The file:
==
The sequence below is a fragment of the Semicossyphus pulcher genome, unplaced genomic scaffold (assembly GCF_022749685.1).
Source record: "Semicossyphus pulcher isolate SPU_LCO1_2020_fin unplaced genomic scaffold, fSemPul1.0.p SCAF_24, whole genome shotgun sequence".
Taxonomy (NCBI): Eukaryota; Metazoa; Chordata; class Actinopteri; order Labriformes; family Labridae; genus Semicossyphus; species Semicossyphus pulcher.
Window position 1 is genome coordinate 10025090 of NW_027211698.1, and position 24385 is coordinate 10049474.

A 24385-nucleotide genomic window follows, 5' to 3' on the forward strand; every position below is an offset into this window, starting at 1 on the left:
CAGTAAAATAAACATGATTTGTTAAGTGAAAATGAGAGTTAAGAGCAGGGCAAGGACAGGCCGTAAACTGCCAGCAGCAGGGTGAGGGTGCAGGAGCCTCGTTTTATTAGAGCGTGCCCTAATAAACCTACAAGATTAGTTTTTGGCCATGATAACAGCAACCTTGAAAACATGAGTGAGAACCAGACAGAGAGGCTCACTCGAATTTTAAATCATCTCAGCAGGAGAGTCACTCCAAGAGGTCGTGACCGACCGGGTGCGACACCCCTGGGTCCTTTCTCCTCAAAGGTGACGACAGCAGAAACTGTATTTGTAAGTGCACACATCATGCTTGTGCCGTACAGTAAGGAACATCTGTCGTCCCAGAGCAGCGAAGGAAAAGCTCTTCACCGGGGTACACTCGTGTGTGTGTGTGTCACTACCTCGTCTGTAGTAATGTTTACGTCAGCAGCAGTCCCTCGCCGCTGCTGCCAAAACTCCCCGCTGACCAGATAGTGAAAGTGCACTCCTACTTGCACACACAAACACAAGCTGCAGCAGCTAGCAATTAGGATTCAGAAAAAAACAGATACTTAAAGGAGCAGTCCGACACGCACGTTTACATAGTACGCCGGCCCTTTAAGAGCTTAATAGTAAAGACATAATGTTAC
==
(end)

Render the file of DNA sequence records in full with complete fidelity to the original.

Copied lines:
The sequence below is a fragment of the Semicossyphus pulcher genome, unplaced genomic scaffold (assembly GCF_022749685.1).
Source record: "Semicossyphus pulcher isolate SPU_LCO1_2020_fin unplaced genomic scaffold, fSemPul1.0.p SCAF_24, whole genome shotgun sequence".
Taxonomy (NCBI): Eukaryota; Metazoa; Chordata; class Actinopteri; order Labriformes; family Labridae; genus Semicossyphus; species Semicossyphus pulcher.
Window position 1 is genome coordinate 10025090 of NW_027211698.1, and position 24385 is coordinate 10049474.

A 24385-nucleotide genomic window follows, 5' to 3' on the forward strand; every position below is an offset into this window, starting at 1 on the left:
CAGTAAAATAAACATGATTTGTTAAGTGAAAATGAGAGTTAAGAGCAGGGCAAGGACAGGCCGTAAACTGCCAGCAGCAGGGTGAGGGTGCAGGAGCCTCGTTTTATTAGAGCGTGCCCTAATAAACCTACAAGATTAGTTTTTGGCCATGATAACAGCAACCTTGAAAACATGAGTGAGAACCAGACAGAGAGGCTCACTCGAATTTTAAATCATCTCAGCAGGAGAGTCACTCCAAGAGGTCGTGACCGACCGGGTGCGACACCCCTGGGTCCTTTCTCCTCAAAGGTGACGACAGCAGAAACTGTATTTGTAAGTGCACACATCATGCTTGTGCCGTACAGTAAGGAACATCTGTCGTCCCAGAGCAGCGAAGGAAAAGCTCTTCACCGGGGTACACTCGTGTGTGTGTGTGTCACTACCTCGTCTGTAGTAATGTTTACGTCAGCAGCAGTCCCTCGCCGCTGCTGCCAAAACTCCCCGCTGACCAGATAGTGAAAGTGCACTCCTACTTGCACACACAAACACAAGCTGCAGCAGCTAGCAATTAGGATTCAGAAAAAAACAGATACTTAAAGGAGCAGTCCGACACGCACGTTTACATAGTACGCCGGCCCTTTAAGAGCTTAATAGTAAAGACATAATGTTAC